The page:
Acute and repeated intranasal oxytocin administration exerts anti-aggressive and pro-affiliative effects in male rats.

PMID 25305547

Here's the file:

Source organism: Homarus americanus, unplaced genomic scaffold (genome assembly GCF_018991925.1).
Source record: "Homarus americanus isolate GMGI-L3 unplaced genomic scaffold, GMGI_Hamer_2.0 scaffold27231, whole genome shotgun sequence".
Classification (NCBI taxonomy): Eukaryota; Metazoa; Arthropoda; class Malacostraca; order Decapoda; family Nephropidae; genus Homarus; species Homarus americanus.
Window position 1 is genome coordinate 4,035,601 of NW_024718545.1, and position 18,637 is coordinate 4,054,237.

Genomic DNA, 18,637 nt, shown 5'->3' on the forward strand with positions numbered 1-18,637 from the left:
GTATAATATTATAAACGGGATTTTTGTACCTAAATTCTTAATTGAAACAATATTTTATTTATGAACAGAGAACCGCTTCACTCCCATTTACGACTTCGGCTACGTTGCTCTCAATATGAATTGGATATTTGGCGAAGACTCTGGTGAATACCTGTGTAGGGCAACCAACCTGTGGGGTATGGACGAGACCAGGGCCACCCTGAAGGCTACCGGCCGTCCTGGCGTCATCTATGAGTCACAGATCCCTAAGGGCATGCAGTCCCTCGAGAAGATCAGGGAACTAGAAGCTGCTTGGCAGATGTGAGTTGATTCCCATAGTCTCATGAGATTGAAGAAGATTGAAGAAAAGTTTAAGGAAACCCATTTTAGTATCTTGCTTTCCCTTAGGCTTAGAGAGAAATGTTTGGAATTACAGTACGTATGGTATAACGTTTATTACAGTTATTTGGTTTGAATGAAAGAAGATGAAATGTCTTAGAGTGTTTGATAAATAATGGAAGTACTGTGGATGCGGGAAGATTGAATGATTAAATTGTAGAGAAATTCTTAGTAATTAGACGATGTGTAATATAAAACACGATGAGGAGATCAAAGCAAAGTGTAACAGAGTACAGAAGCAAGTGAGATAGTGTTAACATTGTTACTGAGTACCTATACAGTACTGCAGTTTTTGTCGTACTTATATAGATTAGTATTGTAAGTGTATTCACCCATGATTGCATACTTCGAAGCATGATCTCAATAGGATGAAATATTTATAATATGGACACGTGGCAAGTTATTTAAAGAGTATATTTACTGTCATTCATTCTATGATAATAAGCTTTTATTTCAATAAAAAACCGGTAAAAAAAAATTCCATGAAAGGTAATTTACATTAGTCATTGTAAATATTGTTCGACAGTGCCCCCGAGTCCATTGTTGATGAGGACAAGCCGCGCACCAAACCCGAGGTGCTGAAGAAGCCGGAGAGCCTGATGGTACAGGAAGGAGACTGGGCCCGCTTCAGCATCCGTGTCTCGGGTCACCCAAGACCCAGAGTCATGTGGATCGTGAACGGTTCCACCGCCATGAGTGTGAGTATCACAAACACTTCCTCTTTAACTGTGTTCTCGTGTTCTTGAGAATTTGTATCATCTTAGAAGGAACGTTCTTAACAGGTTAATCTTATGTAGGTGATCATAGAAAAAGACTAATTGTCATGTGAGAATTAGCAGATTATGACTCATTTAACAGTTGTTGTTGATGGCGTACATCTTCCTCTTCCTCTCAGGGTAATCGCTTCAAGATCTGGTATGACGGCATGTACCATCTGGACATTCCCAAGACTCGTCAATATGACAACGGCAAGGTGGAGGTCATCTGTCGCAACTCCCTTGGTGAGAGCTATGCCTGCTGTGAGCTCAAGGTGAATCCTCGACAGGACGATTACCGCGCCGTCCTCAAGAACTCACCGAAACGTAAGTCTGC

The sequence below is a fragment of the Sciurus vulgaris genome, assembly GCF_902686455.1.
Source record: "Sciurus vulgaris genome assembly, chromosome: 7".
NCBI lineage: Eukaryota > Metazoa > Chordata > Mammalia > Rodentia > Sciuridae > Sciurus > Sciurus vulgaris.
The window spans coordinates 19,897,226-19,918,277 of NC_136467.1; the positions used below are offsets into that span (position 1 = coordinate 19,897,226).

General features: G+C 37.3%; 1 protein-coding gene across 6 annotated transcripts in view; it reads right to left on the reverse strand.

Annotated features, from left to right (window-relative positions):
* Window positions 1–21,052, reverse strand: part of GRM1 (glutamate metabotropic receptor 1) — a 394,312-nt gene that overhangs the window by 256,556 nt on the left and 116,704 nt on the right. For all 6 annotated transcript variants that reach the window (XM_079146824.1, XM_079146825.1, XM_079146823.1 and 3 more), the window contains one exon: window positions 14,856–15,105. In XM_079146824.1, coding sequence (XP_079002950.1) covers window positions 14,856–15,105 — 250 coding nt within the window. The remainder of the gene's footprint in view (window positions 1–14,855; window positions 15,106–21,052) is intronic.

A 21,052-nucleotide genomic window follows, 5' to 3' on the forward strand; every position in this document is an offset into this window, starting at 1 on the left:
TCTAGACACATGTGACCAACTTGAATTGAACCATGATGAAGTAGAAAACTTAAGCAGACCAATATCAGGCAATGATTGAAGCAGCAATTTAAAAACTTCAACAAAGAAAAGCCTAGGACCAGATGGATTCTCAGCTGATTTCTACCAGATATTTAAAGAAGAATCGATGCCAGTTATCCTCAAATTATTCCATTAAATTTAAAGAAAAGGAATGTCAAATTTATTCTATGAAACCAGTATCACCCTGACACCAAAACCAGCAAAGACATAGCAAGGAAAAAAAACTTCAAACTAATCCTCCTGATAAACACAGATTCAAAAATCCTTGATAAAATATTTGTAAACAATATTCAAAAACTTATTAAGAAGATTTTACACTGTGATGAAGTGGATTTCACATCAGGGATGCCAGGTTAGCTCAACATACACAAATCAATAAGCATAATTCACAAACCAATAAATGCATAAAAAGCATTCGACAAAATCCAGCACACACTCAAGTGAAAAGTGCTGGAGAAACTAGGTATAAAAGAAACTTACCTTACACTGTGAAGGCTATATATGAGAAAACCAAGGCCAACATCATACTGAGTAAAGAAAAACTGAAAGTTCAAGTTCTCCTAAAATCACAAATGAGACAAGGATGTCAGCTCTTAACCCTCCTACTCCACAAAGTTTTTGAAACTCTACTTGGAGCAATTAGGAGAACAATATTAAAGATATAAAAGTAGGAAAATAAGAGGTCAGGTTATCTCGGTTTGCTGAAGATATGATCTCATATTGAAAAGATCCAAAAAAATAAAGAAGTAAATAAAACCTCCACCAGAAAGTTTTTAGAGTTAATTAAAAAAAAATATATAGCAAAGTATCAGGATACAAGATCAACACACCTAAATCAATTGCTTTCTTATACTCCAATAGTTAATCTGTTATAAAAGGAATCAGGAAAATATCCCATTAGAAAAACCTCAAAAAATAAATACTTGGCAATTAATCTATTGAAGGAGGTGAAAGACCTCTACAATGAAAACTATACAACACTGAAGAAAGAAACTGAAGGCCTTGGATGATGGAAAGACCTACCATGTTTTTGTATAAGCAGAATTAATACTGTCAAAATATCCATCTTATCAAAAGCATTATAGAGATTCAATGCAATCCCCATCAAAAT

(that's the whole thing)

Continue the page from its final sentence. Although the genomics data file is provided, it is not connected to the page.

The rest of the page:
Socio-emotional deficits and impulsive/aggressive outbursts are prevalent symptoms of many neuropsychiatric disorders, and intranasal administration of oxytocin (OXT) is emerging as a putative novel therapeutic approach to curb these problems. Recently, we demonstrated potent anti-aggressive and pro-social effects of intracerebroventricular (icv) OXT administration in male rats. The present study tested whether similar behavioral effects are induced when OXT is delivered intranasally. Heart-rate and blood-pressure responses were telemetrically monitored to investigate whether peripheral physiological effects were provoked after intranasal OXT administration. Intranasal OXT administration in resident animals reduced offensive aggression and increased social exploration toward an unfamiliar male intruder. Using a partner-preference test, intranasal OXT also strengthened the bonding between the male resident and its female partner. No changes in cardiovascular (re)activity were found, indicating an absence of direct peripheral physiological effects after intranasal OXT treatment. In conclusion, although the precise route and mechanisms of nose-to-brain transport/communication remain to be elucidated, our data demonstrated intranasal OXT to be an effective application method for suppressing intermale aggression and enhancing social affiliation.